How to Successfully Involve People with Disabilities in Systems Change Efforts, “Nothing About Us, Without Us”

Mark Friedman (City University of New York), Nancy Ward (Oklahoma Disability Rights Center) 

The pace of change is speeding up in all facets of our lives. The disabilities field is no exception. Driven by dramatic and rapid changes in technology and advances in medicine, most states are currently involved in various systems change efforts. Many of these efforts are funded by the Centers for Medicare and Medicaid (CMS). The most recent guidelines from CMS require the engagement of people with disabilities in these systems change efforts.

The “Nothing About Us, Without Us” rallying cry of the disability rights movement demands a seat at the decision-making table rather than simply seeking people’s opinions after the decisions have been made.

This presentation will utilize the newly developed “Guidelines for Participant Engagement in Systems Change” by Dr. Friedman. Participants will learn the best practices advocacy groups, DD Councils, State DD Offices, Disability Rights groups and University Centers are using to effectively and fully include people with disabilities in systems change efforts. Participants will learn the surprising benefits of having three or more people with disabilities as well as people with more significant disabilities serve on policy-making bodies.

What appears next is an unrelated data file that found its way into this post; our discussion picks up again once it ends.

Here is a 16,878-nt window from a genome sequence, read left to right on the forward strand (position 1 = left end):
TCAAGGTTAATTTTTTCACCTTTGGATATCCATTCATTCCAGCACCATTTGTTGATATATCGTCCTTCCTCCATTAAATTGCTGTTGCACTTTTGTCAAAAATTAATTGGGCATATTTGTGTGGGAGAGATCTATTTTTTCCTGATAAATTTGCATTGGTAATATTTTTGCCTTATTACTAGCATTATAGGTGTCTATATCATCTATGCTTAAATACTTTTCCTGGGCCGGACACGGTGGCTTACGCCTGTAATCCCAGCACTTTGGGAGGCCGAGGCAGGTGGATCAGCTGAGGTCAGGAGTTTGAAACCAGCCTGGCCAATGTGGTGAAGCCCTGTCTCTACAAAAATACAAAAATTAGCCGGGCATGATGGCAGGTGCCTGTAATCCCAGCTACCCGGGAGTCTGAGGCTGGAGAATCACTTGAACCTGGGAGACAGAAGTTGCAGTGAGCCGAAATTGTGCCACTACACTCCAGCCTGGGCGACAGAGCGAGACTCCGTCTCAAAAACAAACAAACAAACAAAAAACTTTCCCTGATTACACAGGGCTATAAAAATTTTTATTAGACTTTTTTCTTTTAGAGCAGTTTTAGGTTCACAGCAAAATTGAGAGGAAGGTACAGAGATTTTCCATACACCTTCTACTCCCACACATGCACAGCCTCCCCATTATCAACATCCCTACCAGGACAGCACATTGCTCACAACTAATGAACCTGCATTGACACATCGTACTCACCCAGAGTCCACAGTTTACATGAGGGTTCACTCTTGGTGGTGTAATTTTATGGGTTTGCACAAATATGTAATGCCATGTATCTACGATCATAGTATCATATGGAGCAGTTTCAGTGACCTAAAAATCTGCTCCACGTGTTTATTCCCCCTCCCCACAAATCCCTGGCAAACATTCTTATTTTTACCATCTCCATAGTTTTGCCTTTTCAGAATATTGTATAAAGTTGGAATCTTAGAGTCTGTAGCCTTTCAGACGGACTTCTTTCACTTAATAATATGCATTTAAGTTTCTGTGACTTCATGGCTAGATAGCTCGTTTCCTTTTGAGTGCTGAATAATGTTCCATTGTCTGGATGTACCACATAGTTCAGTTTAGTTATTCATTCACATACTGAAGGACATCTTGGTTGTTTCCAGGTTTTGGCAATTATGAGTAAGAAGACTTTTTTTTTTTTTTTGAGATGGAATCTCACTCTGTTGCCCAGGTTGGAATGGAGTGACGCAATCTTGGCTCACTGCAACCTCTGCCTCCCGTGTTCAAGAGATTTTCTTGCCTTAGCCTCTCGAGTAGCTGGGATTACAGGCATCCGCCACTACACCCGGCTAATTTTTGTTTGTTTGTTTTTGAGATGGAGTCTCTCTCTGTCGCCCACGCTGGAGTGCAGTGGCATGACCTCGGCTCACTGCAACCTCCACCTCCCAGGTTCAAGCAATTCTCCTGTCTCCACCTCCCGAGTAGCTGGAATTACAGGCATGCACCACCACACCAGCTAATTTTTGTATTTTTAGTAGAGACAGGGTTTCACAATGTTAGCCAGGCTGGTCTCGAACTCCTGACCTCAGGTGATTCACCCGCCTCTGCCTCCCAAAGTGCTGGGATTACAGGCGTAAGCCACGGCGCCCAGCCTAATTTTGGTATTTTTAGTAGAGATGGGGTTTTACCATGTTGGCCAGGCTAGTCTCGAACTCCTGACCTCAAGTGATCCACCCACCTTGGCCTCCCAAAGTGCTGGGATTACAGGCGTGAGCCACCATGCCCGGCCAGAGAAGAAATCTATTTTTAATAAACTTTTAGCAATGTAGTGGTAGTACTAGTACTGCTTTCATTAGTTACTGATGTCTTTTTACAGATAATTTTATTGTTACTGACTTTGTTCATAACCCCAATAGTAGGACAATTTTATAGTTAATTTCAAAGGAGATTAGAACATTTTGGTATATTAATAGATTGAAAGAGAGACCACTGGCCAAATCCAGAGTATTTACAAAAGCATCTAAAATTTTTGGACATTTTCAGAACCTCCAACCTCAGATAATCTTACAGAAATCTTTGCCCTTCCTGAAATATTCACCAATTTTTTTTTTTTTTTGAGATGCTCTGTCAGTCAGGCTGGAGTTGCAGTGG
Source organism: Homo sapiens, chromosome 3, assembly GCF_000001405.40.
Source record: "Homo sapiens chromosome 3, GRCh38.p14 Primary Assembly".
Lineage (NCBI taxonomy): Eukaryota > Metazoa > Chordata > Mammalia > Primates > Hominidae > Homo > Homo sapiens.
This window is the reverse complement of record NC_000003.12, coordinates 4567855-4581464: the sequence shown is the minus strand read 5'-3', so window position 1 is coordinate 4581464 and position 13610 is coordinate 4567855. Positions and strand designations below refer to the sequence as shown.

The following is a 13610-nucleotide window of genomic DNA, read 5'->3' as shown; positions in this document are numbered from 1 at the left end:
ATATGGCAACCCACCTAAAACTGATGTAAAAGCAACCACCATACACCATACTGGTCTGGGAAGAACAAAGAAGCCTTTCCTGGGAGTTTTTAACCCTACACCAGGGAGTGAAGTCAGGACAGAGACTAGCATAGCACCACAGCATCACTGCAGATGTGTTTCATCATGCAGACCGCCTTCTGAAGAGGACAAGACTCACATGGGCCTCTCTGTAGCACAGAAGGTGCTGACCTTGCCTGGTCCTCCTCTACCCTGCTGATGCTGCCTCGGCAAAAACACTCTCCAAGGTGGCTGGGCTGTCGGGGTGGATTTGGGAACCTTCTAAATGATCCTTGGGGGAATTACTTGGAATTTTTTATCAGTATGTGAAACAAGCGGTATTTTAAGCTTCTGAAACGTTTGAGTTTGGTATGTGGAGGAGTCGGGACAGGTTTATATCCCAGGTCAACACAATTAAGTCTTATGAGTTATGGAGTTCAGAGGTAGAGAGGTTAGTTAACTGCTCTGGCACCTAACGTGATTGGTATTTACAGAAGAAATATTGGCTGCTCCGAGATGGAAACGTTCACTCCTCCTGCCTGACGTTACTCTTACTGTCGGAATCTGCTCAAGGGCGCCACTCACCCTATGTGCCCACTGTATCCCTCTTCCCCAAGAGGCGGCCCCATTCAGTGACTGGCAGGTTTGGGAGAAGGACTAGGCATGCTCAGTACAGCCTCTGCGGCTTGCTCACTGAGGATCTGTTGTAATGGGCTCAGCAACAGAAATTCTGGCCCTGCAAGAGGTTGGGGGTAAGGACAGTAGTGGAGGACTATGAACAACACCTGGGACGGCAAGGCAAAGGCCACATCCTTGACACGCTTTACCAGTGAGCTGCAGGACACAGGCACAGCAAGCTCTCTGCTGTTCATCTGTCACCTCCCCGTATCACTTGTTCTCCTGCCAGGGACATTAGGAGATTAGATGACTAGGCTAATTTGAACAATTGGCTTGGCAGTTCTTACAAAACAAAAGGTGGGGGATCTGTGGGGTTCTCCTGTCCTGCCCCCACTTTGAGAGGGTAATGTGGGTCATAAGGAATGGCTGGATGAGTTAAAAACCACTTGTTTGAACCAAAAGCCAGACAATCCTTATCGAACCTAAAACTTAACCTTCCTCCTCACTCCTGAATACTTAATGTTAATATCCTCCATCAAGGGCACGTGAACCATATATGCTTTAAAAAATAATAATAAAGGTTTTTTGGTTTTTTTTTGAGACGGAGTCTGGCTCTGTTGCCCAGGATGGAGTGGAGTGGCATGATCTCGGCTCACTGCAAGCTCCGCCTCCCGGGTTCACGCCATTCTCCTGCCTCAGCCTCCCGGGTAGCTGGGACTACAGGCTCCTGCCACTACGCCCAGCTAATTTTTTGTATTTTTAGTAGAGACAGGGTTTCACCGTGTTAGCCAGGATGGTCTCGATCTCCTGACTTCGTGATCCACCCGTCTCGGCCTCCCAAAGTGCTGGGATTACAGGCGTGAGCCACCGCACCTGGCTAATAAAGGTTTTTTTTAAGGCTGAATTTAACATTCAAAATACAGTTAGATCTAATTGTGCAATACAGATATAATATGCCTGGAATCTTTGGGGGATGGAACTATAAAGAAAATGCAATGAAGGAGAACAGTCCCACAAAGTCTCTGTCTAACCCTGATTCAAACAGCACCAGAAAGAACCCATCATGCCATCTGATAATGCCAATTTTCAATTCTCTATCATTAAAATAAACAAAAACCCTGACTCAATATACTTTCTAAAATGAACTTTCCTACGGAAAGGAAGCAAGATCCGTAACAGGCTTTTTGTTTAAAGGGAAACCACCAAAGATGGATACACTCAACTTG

The presentation is based on Dr. Friedman’s national study of people with disabilities serving on policy-making bodies and his work as Subject Matter Expert with the National Center on Advancing Person Centered Practices (NCAPPS). For NCAPPS, Dr. Friedman worked on systems change efforts with the Alabama, North Dakota and Kentucky State Offices of Disability.

Ms. Ward will share her stories and add her extensive experience serving on multiple national, state and local boards and training people with disabilities.

During the presentation, participants will have the opportunity to share their experiences in involving people with disabilities in systems change efforts and their future next steps.